* Fortunately there’s a workaround of sorts for the ‘no hands-free’ problem: just set Shazam to identify song as soon as it opens, then use your phone’s assistant to start Shazam, hands-free. I.e. Say “Hey Google start Shazam” or “Hey Siri start Shazam” and Siri will fire up and immediately try to identify the current song. No hands required!
Option 2: Use SoundHound
SoundHound is another well known song identification app. It works pretty much the same as Shazam, allowing you to identify a song at the tap of a button.
- One tap to discover music
- Will identify songs you sing or hum
- Hands-free feature
- Accuracy isn’t great when you hum or sing a song
To use SoundHound to identify a song, simply download the app from its official website and install it. Then open the app, tap the big orange SoundHound button and hold your phone near the music. SoundHound will then identify the song.
But although SoundHound is quite similar to Shazam in its basic operation, there are two things that are very different…
The first big difference is that SoundHound can identify songs that you hum or sing to it. Shazam can’t do this. So long as your singing isn’t wildly off key, SoundHound will be able to tell you what the song is.
And the second big difference is that SoundHound has a hands-free mode. So if you’re driving or cooking or for some other reason just can’t touch your phone, you can simply say “OK, SoundHound, what is this song”, and it will instantly start listening and identify the song.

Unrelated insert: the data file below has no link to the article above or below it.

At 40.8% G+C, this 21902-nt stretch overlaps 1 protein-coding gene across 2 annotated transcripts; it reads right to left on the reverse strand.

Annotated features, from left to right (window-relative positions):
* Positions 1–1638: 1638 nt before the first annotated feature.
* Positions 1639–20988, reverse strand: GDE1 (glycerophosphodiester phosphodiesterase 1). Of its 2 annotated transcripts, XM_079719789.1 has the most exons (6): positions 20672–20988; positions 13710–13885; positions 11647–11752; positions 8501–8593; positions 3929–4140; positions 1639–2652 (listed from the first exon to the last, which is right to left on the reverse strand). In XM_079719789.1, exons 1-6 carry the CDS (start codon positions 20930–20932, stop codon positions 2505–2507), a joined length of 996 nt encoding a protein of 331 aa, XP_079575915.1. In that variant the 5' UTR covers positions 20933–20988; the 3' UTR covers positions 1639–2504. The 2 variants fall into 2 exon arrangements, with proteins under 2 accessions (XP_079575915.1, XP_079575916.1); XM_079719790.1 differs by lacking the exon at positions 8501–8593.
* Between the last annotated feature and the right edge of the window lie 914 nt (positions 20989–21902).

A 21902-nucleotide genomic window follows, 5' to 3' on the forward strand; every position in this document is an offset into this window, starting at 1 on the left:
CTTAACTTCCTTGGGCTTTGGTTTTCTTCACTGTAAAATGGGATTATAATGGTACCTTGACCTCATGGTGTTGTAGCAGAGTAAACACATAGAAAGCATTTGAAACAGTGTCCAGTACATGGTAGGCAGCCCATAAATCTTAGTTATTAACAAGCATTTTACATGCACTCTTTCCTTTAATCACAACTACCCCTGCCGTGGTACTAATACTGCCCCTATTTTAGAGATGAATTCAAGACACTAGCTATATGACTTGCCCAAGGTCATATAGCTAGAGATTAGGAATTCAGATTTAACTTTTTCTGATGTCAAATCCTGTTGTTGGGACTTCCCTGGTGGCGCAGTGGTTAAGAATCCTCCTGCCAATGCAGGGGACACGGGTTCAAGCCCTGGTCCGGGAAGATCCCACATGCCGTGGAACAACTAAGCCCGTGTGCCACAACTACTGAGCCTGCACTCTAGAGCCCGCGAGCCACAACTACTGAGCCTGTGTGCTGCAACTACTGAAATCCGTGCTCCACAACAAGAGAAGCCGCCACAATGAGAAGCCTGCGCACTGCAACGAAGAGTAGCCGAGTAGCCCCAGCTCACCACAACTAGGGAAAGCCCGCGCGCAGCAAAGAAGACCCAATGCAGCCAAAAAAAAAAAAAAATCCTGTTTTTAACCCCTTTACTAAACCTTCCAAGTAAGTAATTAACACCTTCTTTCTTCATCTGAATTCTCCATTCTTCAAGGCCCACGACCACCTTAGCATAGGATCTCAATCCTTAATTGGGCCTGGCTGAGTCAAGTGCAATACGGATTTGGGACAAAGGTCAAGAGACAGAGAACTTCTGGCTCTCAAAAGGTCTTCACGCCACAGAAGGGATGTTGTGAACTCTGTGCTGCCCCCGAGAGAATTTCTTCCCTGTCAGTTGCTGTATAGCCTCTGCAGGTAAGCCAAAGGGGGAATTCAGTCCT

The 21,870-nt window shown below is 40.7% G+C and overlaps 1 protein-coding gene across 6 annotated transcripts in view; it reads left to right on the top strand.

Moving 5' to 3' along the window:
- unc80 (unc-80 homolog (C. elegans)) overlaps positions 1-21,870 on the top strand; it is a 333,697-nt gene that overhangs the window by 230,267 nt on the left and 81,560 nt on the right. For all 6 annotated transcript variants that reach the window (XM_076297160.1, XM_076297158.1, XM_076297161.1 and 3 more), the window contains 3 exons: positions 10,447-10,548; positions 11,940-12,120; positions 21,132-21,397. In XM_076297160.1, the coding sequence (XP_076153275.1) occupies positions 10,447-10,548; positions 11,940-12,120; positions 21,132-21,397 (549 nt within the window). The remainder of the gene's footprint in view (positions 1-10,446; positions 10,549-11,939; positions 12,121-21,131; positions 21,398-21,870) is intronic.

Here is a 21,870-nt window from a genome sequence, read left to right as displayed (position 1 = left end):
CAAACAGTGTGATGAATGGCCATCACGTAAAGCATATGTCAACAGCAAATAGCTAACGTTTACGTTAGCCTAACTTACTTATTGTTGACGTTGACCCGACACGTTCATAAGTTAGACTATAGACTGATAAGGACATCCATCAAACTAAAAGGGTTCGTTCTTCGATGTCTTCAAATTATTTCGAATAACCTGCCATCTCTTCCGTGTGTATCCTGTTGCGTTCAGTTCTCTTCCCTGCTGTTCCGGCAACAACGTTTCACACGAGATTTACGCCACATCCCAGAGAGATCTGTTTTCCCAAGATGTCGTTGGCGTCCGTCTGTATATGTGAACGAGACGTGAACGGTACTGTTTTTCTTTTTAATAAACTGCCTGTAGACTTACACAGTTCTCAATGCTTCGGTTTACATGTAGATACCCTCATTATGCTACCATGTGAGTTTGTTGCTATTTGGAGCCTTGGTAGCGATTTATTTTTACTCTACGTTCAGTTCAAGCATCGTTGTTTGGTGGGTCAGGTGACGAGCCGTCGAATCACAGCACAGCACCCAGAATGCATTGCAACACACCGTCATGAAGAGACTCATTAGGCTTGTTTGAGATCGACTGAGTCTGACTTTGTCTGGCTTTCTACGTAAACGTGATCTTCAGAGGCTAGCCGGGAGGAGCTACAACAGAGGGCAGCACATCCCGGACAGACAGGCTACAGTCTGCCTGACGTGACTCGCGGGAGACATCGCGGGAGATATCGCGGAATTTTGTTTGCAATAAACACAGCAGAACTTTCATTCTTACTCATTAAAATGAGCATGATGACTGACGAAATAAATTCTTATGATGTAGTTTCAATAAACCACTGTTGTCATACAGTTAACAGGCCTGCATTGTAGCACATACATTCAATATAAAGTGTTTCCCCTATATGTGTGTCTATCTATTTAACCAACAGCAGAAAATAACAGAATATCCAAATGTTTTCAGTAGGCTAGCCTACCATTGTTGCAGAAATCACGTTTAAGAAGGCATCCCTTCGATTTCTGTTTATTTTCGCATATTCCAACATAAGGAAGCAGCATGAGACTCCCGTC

Option 3: Ask your phone’s assistant
If you use an iPhone or Android phone, your simplest option for identifying a song that’s playing is to just ask your phone’s assistant.
On the iPhone, that assistant is called Siri. On Android, it’s called the Google Assistant. On a Samsung Android phone, it’s called Bixby. All of these assistants have an in-built ‘what’s this song’ feature.
Here’s how to use it:
- Fire up your phone assistant.
While the song is playing, fire up your phone assistant.
- Have your phone assistant listen to the music source.
Once your phone assistant is listening, say something along the lines of “What’s this song” or “Identify this song” or “name this tune for me”, and then hold your phone near the music source.